Sassa crisis: Dlamini still has a lot to answer for despite Public Protector finding - DA

Former social development minister Bathabile Dlamini.  (Leon Sadiki, Gallo Images, City Press, file)
Former social development minister Bathabile Dlamini. (Leon Sadiki, Gallo Images, City Press, file)

Former social development minister Bathabile Dlamini must still be held accountable for the South African Social Security Agency (Sassa) grant payment fiasco, the DA has said, reacting to the Public Protector's findings.

On Wednesday, Public Protector Busisiwe Mkhwebane released a report that found Dlamini had not deliberately misled Parliament when she said Sassa would be ready to take over the management of the grants payment system from Cash Paymaster Service (CPS).

Mkhwebane had investigated the complaint that was lodged by DA MP Bridget Masango in March 2017.

READ: Bathabile Dlamini did not deliberately mislead Parliament over Sassa grants - Mkhwebane

It was lodged after Dlamini's speech on the budget vote in May 2016 in which she said Sassa was ready to manage the payment and distribution of the social grants.

However, earlier that year, Sassa officials told the portfolio committee on social development that they wanted to seek an extension from the Constitutional Court of the existing contract with CPS on the basis that the department was unable to take over and manage the distribution of grants in South Africa.

"Based on the information and evidence obtained during the investigation, I could not make a finding on the allegation that the former minister of social development Bathabile Dlamini deliberately or inadvertently misled the National Assembly and contravened the executive ethics code when she delivered her budget vote speech on May 4, 2016," Mkhwebane said.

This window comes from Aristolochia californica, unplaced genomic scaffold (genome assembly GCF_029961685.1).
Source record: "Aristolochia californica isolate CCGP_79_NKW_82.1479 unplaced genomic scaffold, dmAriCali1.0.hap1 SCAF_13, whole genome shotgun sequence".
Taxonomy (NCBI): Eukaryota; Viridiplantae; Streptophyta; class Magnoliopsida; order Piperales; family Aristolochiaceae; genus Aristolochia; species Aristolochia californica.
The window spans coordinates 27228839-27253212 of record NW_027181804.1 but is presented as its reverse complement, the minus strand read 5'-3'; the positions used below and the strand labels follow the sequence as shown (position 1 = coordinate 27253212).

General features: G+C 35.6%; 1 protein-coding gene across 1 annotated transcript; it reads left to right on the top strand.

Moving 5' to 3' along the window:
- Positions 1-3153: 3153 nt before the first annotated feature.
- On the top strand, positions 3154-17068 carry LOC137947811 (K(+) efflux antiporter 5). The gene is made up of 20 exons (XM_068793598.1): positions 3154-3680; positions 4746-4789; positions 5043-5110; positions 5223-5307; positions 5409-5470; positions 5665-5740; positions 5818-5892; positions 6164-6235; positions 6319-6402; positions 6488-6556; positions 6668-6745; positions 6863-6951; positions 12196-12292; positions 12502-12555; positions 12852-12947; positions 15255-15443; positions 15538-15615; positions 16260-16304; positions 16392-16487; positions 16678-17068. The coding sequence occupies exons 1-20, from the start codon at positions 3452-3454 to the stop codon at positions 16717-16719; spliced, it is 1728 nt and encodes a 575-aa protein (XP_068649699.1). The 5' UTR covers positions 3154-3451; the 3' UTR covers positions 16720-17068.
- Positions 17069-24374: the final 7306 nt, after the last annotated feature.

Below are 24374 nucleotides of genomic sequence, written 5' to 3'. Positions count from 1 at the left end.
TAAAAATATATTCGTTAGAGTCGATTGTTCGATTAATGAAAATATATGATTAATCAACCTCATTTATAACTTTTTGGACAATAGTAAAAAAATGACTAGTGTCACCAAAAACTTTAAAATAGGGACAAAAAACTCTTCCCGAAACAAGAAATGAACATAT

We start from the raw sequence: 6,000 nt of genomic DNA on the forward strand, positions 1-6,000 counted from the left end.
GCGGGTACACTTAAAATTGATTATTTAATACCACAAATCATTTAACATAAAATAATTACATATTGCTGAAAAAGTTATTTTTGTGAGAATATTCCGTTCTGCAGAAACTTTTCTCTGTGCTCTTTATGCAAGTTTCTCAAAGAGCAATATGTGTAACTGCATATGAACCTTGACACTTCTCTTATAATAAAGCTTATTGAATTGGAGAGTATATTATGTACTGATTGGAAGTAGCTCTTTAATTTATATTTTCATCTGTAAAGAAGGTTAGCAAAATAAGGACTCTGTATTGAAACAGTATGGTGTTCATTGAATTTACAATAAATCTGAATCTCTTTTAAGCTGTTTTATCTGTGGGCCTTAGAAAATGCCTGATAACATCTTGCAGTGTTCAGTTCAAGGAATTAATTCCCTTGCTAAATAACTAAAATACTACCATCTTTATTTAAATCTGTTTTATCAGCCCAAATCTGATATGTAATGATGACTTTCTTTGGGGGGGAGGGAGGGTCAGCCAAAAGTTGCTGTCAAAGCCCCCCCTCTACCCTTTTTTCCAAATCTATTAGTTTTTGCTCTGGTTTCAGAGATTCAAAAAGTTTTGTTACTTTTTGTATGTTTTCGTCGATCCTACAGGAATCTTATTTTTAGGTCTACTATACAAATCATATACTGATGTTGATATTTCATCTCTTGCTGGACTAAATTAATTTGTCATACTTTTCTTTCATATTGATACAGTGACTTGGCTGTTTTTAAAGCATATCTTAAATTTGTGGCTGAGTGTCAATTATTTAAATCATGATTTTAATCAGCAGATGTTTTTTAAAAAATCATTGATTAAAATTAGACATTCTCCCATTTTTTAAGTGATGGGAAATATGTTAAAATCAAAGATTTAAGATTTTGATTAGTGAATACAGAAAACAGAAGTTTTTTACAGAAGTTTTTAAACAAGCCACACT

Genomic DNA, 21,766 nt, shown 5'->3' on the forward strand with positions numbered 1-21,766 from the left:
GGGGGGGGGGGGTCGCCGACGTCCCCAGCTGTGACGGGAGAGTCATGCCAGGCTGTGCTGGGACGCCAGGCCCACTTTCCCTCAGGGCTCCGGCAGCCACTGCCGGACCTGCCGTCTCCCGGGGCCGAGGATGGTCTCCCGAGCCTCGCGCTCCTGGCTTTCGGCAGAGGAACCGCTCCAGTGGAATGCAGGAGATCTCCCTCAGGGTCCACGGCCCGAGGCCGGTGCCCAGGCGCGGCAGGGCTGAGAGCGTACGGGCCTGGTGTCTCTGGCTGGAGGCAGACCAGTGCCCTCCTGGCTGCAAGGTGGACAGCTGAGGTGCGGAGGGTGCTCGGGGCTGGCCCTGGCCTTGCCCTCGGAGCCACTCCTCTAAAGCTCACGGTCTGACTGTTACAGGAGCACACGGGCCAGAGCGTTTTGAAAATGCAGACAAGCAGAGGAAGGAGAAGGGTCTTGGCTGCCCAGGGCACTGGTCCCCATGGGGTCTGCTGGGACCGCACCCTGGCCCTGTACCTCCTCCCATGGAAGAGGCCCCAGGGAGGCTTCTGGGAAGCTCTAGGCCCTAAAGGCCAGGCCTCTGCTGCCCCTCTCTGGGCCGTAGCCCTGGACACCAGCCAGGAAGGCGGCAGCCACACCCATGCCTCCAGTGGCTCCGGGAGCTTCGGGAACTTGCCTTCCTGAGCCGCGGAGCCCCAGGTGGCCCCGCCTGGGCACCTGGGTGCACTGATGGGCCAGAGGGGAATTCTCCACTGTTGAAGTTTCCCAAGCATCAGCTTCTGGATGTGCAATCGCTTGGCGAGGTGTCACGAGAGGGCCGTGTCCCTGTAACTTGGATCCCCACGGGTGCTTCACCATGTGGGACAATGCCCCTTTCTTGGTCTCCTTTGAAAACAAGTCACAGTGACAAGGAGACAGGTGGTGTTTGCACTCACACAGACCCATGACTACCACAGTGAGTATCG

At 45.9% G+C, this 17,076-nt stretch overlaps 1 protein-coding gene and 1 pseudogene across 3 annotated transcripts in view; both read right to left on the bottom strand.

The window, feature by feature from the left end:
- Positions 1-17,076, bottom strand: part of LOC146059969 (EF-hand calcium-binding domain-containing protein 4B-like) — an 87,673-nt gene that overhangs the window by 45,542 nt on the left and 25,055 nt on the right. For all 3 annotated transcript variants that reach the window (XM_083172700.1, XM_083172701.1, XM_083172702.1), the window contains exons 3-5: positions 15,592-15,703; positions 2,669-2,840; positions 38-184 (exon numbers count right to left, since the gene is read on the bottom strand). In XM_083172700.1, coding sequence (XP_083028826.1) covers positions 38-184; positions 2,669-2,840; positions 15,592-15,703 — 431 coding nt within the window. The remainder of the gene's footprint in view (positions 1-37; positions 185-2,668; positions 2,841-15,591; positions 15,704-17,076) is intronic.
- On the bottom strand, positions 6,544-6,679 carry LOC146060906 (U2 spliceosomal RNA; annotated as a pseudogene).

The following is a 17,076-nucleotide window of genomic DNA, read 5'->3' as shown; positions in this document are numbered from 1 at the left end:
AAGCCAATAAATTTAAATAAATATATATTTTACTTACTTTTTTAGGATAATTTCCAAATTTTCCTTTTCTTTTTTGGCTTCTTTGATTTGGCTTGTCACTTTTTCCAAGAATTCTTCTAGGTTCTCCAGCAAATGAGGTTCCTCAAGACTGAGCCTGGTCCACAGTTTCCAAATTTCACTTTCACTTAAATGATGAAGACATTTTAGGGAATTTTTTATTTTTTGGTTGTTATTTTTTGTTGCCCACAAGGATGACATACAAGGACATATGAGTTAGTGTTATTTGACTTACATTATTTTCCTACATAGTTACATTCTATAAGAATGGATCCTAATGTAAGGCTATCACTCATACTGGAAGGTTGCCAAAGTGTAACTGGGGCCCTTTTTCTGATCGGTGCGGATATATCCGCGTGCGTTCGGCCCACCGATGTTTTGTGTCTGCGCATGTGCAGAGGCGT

READ MORE: ConCourt rules that Bathabile Dlamini is liable for 20% of costs in Sassa debacle

In a statement, the DA noted the findings, but pressed on that Dlamini still had a case to answer to.

"Despite the outcome of this report, the DA still holds the view that Bathabile Dlamini must be held to account for putting the livelihoods of millions of South Africans at risk and plunging the country to the brink of a complete crisis," Masango said.

"She failed dismally in her role as the head of social development as well as the women of South Africa, and she must have her day in court."

Masango added Dlamini had a lot to answer for, including a criminal case opened against her after she allegedly claimed she was aware of ANC members' wives who were allegedly involved in a dubious relationship with CPS.

"We will be studying the contents of the report and consult with our lawyers on the merits thereof."

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